AF Patients Taking Oral Anticoagulants Have Milder Strokes

Daniel M. Keller, PhD

December 11, 2012

Brasilia, Brazil — In study of stroke patients with atrial fibrillation (AF), those who were receiving oral anticoagulant therapy (OAT) at the time of the stroke had less severe stroke, shorter hospital stays, and lower 30-day mortality than patients not receiving OAT.

Søren Johnsen, MD, PhD, from the Department of Clinical Epidemiology at Aarhus University Hospital in Aarhus, Denmark, said that even though AF is a major risk factor for ischemic stroke and oral anticoagulation is an effective prophylaxis against cardioembolic stroke (as has been seen in other reports), only a minority of the acute stroke patients with AF in this study were receiving it at the time of the stroke.

The findings were presented here at the 8th World Stroke Congress (WSC).

Lower Stroke Severity and Mortality

If preadmission OAT is causally related to less severe stroke and better outcomes, as has been reported previously, it would be a strong argument for making sure that patients with AF receive appropriate OAT, the authors note. However, previous studies have been limited by small sample sizes, a low proportion of OAT users, inclusion of primarily ischemic strokes, and concerns about possible confounding.

Drawing on several Danish national databases that track patients, diagnoses, treatments, prescriptions, vital status, and more, the investigators designed a nationwide, population-based follow-up study of all Danish patients hospitalized with acute stroke and AF from 2003 to 2009. Preadmission OAT use was defined as having filled at least 1 OAT prescription within the previous 90 days before admission.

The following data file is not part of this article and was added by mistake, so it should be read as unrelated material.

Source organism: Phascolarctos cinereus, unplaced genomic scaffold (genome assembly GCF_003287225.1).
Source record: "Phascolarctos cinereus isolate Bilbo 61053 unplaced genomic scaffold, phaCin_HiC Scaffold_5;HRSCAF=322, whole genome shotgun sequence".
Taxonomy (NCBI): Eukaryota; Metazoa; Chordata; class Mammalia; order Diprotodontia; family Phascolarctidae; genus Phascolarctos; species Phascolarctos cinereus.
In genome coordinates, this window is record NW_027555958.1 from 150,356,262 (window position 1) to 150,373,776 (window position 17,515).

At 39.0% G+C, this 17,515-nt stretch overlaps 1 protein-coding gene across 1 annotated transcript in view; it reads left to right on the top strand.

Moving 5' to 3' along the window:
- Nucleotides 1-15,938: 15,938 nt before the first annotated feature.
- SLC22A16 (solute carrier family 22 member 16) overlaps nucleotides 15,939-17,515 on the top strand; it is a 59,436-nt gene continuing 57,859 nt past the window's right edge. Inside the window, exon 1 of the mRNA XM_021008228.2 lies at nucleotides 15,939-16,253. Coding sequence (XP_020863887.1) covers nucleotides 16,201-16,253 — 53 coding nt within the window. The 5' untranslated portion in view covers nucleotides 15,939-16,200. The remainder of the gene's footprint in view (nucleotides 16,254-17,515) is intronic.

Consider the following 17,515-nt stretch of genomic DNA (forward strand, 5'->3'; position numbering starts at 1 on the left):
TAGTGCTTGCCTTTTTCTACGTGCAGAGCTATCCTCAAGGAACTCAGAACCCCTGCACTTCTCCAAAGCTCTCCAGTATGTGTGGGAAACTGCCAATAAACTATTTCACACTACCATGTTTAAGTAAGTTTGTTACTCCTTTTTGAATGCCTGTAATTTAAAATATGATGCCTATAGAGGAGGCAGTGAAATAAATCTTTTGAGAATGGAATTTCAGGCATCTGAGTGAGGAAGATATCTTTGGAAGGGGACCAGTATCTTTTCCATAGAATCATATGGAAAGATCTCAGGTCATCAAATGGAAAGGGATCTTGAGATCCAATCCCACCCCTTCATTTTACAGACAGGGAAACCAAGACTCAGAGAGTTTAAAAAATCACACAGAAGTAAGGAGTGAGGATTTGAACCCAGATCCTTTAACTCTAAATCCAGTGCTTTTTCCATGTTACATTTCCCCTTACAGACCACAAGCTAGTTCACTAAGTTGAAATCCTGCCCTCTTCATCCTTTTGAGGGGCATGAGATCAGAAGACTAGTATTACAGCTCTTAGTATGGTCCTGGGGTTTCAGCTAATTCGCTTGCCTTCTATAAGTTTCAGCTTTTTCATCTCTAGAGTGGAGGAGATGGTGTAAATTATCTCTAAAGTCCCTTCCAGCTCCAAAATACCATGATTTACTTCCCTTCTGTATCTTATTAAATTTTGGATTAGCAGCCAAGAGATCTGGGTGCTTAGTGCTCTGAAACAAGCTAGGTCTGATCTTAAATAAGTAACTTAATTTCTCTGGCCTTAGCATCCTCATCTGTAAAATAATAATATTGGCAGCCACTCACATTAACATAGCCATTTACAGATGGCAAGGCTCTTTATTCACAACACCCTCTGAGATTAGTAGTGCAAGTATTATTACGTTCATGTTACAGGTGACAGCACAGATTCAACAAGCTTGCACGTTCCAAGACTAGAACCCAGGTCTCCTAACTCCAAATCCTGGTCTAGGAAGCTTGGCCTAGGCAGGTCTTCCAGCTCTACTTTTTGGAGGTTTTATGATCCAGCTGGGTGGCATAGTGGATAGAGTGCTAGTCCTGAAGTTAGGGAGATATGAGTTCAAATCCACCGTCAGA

Of a total cohort of 11,356 stroke patients with AF, 2492 (21.9%) used OAT. Stroke severity was judged according to the Scandinavian Stroke Scale, in which a score less than 30 at the time of admission indicated a severe or very severe stroke. Overall, 28.3% of OAT users had a severe stroke vs 36.5% of the non-OAT group (odds ratio [OR], 0.73; 95% confidence interval [CI], 0.64 - 0.84).

OAT use was significantly associated with lower severity of ischemic stroke (OR, 0.67; 95% CI, 0.57 - 0.78) but not severity of intracerebral hemorrhage. OAT was also associated with lower severity in the older age groups of 70 to 79 years and 80 years and older.

Stroke severity also correlated with the degree of anticoagulation. Compared with no OAT (reference OAT, 1.00), an international normalized ratio (INR) less than 2.00 was associated with a nonsignificant stroke severity OR of 0.88 (95% CI, 0.61 - 1.26).

However, an INR of 2.00 to 3.00 or greater than 3.00 was associated with significant decreases in stroke severity of 48% and 42%, respectively (INR, 2.00 - 3.00: OR, 0.52 [95% CI, 0.37 - 0.75]; INR greater than 3.00: OR, 0.58 [95% CI, 0.37 - 0.90]).

Hospital length of stay was shorter with higher INR. The OR of the relative length of stay adjusted for quality of in-hospital stroke care with an INR of 2.00 to 3.00 was 0.80 (95% CI, 0.66 - 0.98); with an INR greater than 3.00, it was 0.69 (95% CI, 0.54 - 0.89).

The OR adjusted for 30-day mortality among patients with any form of stroke during OAT was 0.84 (95% CI, 0.72 - 0.98), and in patients with ischemic stroke the adjusted OR was 0.70 (95% CI, 0.58 - 0.84). However, the OR among patients with intracerebral hemorrhage was not statistically significant. Compared with no OAT, the 30-day mortality was not significantly associated with any INR values for the patients taking OAT.